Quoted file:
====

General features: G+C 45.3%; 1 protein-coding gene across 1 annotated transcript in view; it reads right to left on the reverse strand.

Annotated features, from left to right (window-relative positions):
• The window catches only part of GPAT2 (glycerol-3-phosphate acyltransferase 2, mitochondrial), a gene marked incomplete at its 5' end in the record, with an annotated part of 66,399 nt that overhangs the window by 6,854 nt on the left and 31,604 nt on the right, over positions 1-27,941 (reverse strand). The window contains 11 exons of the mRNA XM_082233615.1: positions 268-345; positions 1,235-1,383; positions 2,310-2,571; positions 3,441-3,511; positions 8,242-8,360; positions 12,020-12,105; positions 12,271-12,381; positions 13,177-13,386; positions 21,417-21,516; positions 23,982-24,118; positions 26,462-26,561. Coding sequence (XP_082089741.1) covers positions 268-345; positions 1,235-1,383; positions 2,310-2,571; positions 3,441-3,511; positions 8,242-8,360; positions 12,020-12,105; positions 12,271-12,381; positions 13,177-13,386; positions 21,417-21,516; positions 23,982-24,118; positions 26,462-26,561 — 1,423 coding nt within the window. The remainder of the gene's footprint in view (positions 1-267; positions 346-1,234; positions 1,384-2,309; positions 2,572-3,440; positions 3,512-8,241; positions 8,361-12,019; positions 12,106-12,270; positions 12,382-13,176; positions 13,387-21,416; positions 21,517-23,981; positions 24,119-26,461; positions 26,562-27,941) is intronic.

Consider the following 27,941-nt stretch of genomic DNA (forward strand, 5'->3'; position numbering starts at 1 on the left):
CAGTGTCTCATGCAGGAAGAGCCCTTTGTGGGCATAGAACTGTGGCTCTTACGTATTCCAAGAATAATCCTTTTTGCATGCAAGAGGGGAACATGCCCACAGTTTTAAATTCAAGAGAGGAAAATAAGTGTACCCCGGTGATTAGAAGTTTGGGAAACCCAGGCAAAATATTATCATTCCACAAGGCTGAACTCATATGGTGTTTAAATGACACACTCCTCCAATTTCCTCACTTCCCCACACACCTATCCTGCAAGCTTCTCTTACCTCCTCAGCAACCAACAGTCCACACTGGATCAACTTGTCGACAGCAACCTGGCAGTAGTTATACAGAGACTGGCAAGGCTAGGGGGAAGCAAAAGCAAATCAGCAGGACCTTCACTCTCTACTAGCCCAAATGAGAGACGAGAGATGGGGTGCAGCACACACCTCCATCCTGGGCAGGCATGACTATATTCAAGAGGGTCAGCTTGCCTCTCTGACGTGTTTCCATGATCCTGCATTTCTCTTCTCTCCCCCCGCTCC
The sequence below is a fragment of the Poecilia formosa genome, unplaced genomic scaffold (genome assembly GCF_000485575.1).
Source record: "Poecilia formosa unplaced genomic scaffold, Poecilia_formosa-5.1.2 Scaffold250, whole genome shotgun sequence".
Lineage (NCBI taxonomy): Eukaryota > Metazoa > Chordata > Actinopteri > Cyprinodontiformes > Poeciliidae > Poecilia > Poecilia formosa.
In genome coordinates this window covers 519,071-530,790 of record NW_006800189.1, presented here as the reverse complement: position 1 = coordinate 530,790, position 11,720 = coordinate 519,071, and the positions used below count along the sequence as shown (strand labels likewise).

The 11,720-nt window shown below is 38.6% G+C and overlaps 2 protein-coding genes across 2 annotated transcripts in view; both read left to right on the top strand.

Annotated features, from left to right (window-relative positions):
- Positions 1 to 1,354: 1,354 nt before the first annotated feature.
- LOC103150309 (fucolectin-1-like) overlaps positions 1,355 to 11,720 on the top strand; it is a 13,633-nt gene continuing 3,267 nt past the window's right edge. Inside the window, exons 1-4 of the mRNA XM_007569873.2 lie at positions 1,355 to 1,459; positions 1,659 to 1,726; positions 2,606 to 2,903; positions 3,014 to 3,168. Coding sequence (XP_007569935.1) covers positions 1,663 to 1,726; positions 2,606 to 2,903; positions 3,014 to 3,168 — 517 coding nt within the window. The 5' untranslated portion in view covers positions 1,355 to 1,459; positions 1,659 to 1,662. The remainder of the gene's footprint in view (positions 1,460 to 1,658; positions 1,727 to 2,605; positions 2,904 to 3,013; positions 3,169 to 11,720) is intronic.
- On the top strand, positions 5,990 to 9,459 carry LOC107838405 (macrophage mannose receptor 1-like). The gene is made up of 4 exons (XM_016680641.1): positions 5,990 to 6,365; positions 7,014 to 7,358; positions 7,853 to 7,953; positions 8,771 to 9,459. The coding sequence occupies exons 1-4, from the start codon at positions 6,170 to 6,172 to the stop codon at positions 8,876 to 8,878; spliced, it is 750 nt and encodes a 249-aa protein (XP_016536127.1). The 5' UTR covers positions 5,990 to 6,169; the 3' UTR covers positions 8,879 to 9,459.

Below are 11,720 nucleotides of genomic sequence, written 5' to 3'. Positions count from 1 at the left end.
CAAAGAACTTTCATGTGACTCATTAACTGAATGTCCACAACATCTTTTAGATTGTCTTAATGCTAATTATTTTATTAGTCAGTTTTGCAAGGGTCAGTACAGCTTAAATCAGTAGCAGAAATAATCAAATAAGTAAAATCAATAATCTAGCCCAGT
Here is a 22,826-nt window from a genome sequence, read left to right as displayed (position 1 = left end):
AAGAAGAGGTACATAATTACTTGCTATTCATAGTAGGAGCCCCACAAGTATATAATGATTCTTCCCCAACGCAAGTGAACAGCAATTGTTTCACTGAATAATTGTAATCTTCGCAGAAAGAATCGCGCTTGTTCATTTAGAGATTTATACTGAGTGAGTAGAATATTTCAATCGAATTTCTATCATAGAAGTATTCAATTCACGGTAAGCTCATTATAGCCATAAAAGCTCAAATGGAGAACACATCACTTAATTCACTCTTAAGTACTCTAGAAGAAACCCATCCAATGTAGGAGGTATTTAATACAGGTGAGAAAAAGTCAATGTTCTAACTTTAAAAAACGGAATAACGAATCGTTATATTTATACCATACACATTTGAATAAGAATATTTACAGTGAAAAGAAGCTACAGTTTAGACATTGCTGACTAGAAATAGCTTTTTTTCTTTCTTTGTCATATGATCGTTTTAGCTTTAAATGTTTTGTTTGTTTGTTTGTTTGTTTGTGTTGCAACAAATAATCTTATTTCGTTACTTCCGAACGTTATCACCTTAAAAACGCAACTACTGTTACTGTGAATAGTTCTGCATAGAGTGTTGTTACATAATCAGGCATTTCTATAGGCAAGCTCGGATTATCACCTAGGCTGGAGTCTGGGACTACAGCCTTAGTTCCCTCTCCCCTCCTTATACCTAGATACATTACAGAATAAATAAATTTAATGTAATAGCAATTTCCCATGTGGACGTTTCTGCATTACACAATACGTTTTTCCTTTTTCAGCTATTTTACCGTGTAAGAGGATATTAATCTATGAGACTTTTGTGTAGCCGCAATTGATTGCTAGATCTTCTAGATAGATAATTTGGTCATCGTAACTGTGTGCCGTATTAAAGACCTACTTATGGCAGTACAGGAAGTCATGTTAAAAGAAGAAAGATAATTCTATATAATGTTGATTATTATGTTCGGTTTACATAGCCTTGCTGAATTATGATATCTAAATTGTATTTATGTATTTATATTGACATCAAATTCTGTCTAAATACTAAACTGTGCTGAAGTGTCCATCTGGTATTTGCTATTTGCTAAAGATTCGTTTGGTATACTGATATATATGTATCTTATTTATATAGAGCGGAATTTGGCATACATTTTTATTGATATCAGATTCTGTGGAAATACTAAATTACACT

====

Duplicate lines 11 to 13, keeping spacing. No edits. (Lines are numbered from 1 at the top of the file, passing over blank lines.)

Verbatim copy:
Annotated features, from left to right (window-relative positions):
- Positions 1 to 1,354: 1,354 nt before the first annotated feature.
- LOC103150309 (fucolectin-1-like) overlaps positions 1,355 to 11,720 on the top strand; it is a 13,633-nt gene continuing 3,267 nt past the window's right edge. Inside the window, exons 1-4 of the mRNA XM_007569873.2 lie at positions 1,355 to 1,459; positions 1,659 to 1,726; positions 2,606 to 2,903; positions 3,014 to 3,168. Coding sequence (XP_007569935.1) covers positions 1,663 to 1,726; positions 2,606 to 2,903; positions 3,014 to 3,168 — 517 coding nt within the window. The 5' untranslated portion in view covers positions 1,355 to 1,459; positions 1,659 to 1,662. The remainder of the gene's footprint in view (positions 1,460 to 1,658; positions 1,727 to 2,605; positions 2,904 to 3,013; positions 3,169 to 11,720) is intronic.